John J. Ferriola

Well, we're not very effective predictors of the weather, okay. So let me start by saying that. But given the start of the year and the way that it is looking for at least the first quarter, we think there's going to be some whether challenges out there for the next 3 months. And also bear in mind that when we talk about the impact of weather on our business, it's not just the downstream. We always tend to focus on the downstream businesses that are impacted. But remember, we're a fully-integrated company. So when our downstream businesses are impacted, it impacts our steel production. It impacts our scrap operations, our whole raw material chain. So weather, for us, can have an impact on our profitability. And frankly, Timna, we don't know what the weather is going to be. But given our best guess, that's how we see it at this point in time. We'll come back, as we always do, in the middle of the last month of the quarter and give more direct guidance.

Timna Tanners - BofA Merrill Lynch, Research Division

If I could, a final piece. On DRI, is it too soon to see the benefit because you're still working down some other inventory, like pig iron that you might have had to have in place as a cushion in case DRI didn't start on time?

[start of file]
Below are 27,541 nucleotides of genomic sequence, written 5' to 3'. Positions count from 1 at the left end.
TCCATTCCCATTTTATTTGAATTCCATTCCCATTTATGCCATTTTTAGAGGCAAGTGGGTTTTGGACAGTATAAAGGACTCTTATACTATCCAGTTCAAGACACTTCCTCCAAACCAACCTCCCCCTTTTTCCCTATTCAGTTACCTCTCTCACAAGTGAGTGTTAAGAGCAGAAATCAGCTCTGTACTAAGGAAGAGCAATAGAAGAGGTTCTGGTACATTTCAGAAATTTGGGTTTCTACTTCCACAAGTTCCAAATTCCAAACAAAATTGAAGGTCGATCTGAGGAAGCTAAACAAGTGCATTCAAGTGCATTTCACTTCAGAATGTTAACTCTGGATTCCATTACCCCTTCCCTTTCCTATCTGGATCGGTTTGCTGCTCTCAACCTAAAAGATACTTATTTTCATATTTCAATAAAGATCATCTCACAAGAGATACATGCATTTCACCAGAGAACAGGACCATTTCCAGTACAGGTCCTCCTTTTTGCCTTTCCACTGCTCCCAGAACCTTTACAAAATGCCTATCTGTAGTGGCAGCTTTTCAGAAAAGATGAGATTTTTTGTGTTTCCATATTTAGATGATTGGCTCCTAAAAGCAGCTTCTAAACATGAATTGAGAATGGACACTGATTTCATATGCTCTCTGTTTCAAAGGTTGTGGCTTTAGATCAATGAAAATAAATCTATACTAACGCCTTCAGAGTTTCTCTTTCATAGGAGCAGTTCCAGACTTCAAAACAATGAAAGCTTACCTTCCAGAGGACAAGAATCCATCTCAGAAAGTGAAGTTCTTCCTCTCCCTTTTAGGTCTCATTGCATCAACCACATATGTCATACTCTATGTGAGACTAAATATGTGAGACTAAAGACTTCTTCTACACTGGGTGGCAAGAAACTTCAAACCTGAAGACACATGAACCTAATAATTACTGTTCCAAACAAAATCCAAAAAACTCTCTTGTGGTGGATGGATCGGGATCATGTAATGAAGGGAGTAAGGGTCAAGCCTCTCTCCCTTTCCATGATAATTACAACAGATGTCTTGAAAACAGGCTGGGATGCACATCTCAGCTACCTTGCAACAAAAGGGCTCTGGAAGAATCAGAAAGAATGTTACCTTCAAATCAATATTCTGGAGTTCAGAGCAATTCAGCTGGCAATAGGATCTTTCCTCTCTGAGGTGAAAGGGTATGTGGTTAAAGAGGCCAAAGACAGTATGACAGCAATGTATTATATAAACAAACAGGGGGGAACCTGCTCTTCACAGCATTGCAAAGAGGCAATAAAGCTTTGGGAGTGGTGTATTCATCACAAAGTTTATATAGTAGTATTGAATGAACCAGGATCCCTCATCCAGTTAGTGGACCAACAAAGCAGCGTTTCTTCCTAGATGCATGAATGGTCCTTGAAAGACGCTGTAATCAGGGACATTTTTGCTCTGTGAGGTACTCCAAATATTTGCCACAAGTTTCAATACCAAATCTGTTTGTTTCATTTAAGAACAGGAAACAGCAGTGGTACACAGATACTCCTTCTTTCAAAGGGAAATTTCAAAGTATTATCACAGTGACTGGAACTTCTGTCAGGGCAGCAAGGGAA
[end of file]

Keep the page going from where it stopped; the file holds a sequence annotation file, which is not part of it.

John J. Ferriola

Absolutely. That's part of the factor. And again, and I want to be very upfront about this, we're a couple of weeks into production at our Louisiana facility. And we know that during the course of the next 6 to 12 months, there are going to be some bumps in the road, some hiccups in our production. And so we'll factor some of that in. We will have -- we'll keep a little bit more on hand to protect against some of those occurrences that we know are out there. We just haven't found them yet. Having said that, I want to reiterate that we have full confidence in our team in Louisiana. They will overcome those road bumps and continue to bring it online and exceed our expectations, I'm sure.